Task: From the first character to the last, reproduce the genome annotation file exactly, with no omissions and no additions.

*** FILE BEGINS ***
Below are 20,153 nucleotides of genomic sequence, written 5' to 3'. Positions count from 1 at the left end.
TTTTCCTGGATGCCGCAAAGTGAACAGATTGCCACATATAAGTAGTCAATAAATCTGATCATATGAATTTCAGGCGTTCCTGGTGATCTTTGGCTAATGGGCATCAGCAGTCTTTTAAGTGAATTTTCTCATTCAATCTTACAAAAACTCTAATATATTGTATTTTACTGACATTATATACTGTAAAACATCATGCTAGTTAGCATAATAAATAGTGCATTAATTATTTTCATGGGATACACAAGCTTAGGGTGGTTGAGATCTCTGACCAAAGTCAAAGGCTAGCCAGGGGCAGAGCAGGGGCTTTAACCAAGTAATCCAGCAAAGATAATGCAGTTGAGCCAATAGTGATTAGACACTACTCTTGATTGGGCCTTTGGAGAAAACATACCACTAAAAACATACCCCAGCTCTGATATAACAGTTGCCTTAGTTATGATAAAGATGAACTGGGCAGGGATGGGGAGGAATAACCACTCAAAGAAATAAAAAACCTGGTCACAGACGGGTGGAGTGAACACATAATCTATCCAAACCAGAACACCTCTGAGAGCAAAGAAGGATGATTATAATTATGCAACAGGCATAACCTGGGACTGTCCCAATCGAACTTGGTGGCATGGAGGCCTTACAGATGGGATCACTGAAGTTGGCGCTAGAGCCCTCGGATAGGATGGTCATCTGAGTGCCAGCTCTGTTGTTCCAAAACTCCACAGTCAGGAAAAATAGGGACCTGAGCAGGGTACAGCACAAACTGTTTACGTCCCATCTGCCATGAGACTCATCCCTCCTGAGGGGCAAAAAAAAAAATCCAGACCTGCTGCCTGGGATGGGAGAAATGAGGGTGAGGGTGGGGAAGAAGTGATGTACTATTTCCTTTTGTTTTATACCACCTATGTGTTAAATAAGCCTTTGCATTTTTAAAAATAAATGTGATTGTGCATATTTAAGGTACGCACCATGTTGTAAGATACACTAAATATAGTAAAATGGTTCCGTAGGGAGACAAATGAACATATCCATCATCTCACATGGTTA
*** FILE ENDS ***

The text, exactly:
Below are 20,153 nucleotides of genomic sequence, written 5' to 3'. Positions count from 1 at the left end.
TTTTCCTGGATGCCGCAAAGTGAACAGATTGCCACATATAAGTAGTCAATAAATCTGATCATATGAATTTCAGGCGTTCCTGGTGATCTTTGGCTAATGGGCATCAGCAGTCTTTTAAGTGAATTTTCTCATTCAATCTTACAAAAACTCTAATATATTGTATTTTACTGACATTATATACTGTAAAACATCATGCTAGTTAGCATAATAAATAGTGCATTAATTATTTTCATGGGATACACAAGCTTAGGGTGGTTGAGATCTCTGACCAAAGTCAAAGGCTAGCCAGGGGCAGAGCAGGGGCTTTAACCAAGTAATCCAGCAAAGATAATGCAGTTGAGCCAATAGTGATTAGACACTACTCTTGATTGGGCCTTTGGAGAAAACATACCACTAAAAACATACCCCAGCTCTGATATAACAGTTGCCTTAGTTATGATAAAGATGAACTGGGCAGGGATGGGGAGGAATAACCACTCAAAGAAATAAAAAACCTGGTCACAGACGGGTGGAGTGAACACATAATCTATCCAAACCAGAACACCTCTGAGAGCAAAGAAGGATGATTATAATTATGCAACAGGCATAACCTGGGACTGTCCCAATCGAACTTGGTGGCATGGAGGCCTTACAGATGGGATCACTGAAGTTGGCGCTAGAGCCCTCGGATAGGATGGTCATCTGAGTGCCAGCTCTGTTGTTCCAAAACTCCACAGTCAGGAAAAATAGGGACCTGAGCAGGGTACAGCACAAACTGTTTACGTCCCATCTGCCATGAGACTCATCCCTCCTGAGGGGCAAAAAAAAAAATCCAGACCTGCTGCCTGGGATGGGAGAAATGAGGGTGAGGGTGGGGAAGAAGTGATGTACTATTTCCTTTTGTTTTATACCACCTATGTGTTAAATAAGCCTTTGCATTTTTAAAAATAAATGTGATTGTGCATATTTAAGGTACGCACCATGTTGTAAGATACACTAAATATAGTAAAATGGTTCCGTAGGGAGACAAATGAACATATCCATCATCTCACATGGTTA